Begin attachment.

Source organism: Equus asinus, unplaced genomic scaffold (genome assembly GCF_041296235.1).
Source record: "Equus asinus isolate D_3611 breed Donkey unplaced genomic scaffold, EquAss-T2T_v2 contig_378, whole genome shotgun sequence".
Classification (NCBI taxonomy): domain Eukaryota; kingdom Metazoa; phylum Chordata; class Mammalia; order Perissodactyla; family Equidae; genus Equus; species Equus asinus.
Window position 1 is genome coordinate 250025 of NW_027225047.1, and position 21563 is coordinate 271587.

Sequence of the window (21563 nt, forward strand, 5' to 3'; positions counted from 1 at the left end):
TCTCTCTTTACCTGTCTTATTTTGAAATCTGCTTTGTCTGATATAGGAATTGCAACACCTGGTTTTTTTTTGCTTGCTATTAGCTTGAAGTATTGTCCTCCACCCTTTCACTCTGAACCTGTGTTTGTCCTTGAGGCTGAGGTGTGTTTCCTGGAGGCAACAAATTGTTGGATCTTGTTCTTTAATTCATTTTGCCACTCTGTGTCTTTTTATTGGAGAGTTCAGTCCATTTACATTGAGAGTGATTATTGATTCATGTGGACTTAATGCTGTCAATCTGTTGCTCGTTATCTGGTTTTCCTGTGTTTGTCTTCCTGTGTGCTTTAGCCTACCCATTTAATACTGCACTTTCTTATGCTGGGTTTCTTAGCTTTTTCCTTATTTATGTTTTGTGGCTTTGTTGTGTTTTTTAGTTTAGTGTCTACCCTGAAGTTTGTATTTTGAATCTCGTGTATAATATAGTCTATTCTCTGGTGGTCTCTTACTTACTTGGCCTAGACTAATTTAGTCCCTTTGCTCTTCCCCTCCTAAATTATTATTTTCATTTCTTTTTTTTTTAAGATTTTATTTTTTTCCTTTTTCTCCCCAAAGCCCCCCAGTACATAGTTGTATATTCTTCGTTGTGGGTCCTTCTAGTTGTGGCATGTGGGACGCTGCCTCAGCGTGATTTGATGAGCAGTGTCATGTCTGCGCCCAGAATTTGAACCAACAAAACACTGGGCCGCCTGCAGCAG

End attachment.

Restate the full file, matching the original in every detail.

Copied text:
Source organism: Equus asinus, unplaced genomic scaffold (genome assembly GCF_041296235.1).
Source record: "Equus asinus isolate D_3611 breed Donkey unplaced genomic scaffold, EquAss-T2T_v2 contig_378, whole genome shotgun sequence".
Classification (NCBI taxonomy): domain Eukaryota; kingdom Metazoa; phylum Chordata; class Mammalia; order Perissodactyla; family Equidae; genus Equus; species Equus asinus.
Window position 1 is genome coordinate 250025 of NW_027225047.1, and position 21563 is coordinate 271587.

Sequence of the window (21563 nt, forward strand, 5' to 3'; positions counted from 1 at the left end):
TCTCTCTTTACCTGTCTTATTTTGAAATCTGCTTTGTCTGATATAGGAATTGCAACACCTGGTTTTTTTTTGCTTGCTATTAGCTTGAAGTATTGTCCTCCACCCTTTCACTCTGAACCTGTGTTTGTCCTTGAGGCTGAGGTGTGTTTCCTGGAGGCAACAAATTGTTGGATCTTGTTCTTTAATTCATTTTGCCACTCTGTGTCTTTTTATTGGAGAGTTCAGTCCATTTACATTGAGAGTGATTATTGATTCATGTGGACTTAATGCTGTCAATCTGTTGCTCGTTATCTGGTTTTCCTGTGTTTGTCTTCCTGTGTGCTTTAGCCTACCCATTTAATACTGCACTTTCTTATGCTGGGTTTCTTAGCTTTTTCCTTATTTATGTTTTGTGGCTTTGTTGTGTTTTTTAGTTTAGTGTCTACCCTGAAGTTTGTATTTTGAATCTCGTGTATAATATAGTCTATTCTCTGGTGGTCTCTTACTTACTTGGCCTAGACTAATTTAGTCCCTTTGCTCTTCCCCTCCTAAATTATTATTTTCATTTCTTTTTTTTTTAAGATTTTATTTTTTTCCTTTTTCTCCCCAAAGCCCCCCAGTACATAGTTGTATATTCTTCGTTGTGGGTCCTTCTAGTTGTGGCATGTGGGACGCTGCCTCAGCGTGATTTGATGAGCAGTGTCATGTCTGCGCCCAGAATTTGAACCAACAAAACACTGGGCCGCCTGCAGCAG